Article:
“Those chaplains believed that God loves all human beings, including perpetrators, and so their decision was more about how to minister to the Nazis, not whether they should. The process of ministering to those who have committed evil involves returning the wrongdoer to goodness, a difficult challenge when faced with a leader of the Third Reich. For Gerecke and O’Connor (the Catholic chaplain at Nuremberg) that challenge meant using what they had learned about each defendant to spiritually lead him back from the place where he’d fallen to a place of restoration.
. . . A middle-aged American preacher . . . was attempting to bring what he believed was God’s light into a dark heart. The Nuremberg chaplains were not judging the members of their flocks, nor were they forgiving their crimes against humanity. They were trying to lead those Nazis who were willing to follow toward a deeper insight into what they had done. They were attempting to give Hitler’s henchmen new standing a human beings before their impending executions.”

Excellent thoughtful, challenging nonfiction about a humble but steadfast pastor who served God in the darkest of prisons.

Amazon Affiliate. If you click on a book cover here to go to Amazon and buy something, I receive a very small percentage of the purchase price.

Rose Under Fire by Elizabeth Wein

Rose Under Fire is billed as a companion novel to Wein’s popular and award-winning World War II story, Code Name Verity. It’s not really a sequel, but it does take place after the events in Code Name Verity and some of the same characters do make an appearance, particularly Maddie, Queenie/Verity’s best friend. However, this new book is really about 18-year old American pilot, Rose Justice, who joins the British Air Transport Auxiliary in order to help end the war. The story takes place in England, France, and later, Germany, as Rose’s flying assignments take her closer and closer to danger and destruction.

Rose Under Fire may not please all of the fans of Code Name Verity because it’s not as psychologically suspenseful as Code Name Verity is. However, Rose Under Fire is a fascinating look at an aspect of the Holocaust and the concentration camps that I didn’t know much, if anything, about. After a series of misadventures, Rose ends up incarcerated in Ravensbruck, the infamous German death camp. It’s 1946, and the war is coming to an end. However, the Germans are determined to fight to the bitter end, and those who have been committing atrocities in Ravensbruck and elsewhere are making every effort to cover their tracks and maintain order before the Allies liberate the camps.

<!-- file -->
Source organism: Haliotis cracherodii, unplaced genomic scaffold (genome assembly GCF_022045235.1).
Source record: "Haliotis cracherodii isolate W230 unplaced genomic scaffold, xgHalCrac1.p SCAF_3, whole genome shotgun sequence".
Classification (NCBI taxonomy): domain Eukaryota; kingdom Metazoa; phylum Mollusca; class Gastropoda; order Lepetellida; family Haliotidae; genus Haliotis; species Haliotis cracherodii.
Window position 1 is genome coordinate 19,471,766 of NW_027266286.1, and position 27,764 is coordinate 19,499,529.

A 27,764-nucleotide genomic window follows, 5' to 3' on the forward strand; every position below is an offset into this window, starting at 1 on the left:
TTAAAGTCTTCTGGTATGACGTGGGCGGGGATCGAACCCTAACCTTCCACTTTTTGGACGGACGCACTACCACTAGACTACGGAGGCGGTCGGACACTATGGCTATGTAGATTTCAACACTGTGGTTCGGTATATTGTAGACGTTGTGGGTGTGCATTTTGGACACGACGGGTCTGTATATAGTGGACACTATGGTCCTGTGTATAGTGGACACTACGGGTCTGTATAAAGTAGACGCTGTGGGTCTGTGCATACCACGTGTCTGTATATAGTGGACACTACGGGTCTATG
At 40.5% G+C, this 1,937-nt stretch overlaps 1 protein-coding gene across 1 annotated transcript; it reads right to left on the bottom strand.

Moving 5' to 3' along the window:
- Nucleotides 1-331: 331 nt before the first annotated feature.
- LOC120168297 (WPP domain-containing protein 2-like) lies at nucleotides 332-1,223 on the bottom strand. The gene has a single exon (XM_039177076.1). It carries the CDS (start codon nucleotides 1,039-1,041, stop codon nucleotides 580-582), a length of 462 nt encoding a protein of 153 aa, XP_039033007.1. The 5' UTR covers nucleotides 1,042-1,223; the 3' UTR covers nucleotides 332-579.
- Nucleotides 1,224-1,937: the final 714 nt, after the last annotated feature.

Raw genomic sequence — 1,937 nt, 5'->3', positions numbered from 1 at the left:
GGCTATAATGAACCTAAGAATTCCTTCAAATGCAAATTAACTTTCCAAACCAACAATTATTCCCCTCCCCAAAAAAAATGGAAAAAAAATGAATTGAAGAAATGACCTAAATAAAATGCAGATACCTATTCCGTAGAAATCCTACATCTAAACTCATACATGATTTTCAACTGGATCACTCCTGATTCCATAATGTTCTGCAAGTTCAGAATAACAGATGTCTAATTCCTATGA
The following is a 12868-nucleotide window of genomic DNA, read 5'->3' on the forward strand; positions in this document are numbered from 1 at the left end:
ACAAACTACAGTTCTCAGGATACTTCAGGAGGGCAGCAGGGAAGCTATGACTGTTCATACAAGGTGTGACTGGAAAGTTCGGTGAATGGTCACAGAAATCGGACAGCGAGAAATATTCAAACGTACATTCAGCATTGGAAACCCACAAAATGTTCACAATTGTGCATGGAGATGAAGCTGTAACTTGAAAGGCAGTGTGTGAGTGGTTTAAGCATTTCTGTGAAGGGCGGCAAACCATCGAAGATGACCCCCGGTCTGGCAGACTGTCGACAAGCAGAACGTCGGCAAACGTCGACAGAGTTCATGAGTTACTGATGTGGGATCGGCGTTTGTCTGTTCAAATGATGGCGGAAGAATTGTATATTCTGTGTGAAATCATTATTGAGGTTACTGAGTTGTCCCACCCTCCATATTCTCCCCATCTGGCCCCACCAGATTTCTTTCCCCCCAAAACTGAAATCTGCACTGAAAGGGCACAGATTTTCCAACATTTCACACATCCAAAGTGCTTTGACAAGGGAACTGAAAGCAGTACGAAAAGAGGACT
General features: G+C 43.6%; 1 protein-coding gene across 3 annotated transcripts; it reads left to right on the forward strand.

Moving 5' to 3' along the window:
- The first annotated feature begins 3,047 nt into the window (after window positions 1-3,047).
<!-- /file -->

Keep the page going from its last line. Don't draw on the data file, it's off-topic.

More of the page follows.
Part of the cover-up involves silencing those who can bear witness to the worst of the atrocities. Rose, who becomes an accidental witness to some of Ravensbruck’s most horrific secrets, is charged by the other women prisoners to survive and tell the world about the things she sees and learns while she is imprisoned.

While I was reading Rose Under Fire, I was reminded of Corrie Ten Boom’s The Hiding Place. (I highly recommend both the book and the movie.) I thought perhaps that reminder was because Wein’s book takes place in Ravensbruck, the same prison camp where Corrie and her sister Betsy were held. However, it turns out that there is more to the echo than just a common setting. Ms. Wein lists The Hiding Place in her bibliography at the end of her book, and I found the following information in an article online:

“. . . at age eight, she (Elizabeth Wein) first encountered information about concentration camps, in a comic book adaptation of Corrie ten Boom’s The Hiding Place. She read the book itself a few years later, and then drew her own illustrated version of Boom’s memoir about hiding Jews from the Nazis at the family’s watch shop in Holland. ‘I was obsessed with her story, frankly,’ Wein says. ‘Something about how they managed to maintain hope resonated with me.’ ~Publishers Weekly

I was reminded of The Hiding Place because Ms. Wein did her research well. The Ravensbruck in Rose Under Fire is the real Ravensbruck, the same horrible place that is shown in Corrie Ten Boom’s memoir and testimony to God’s grace and mercy. Rose Under Fire isn’t a religious or “Christian” book at all, but there are touches of grace: a motherly prisoner who always prays before allowing her brood their daily crumbs of bread, another prisoner who gives her life in Rose’s place, and Rose herself who receives supernatural strength to endure unspeakable suffering. Rose is a poet as well as an aviator, and in her poems (Elizabeth Wein’s poems) she writes about suffering and hope and redemption.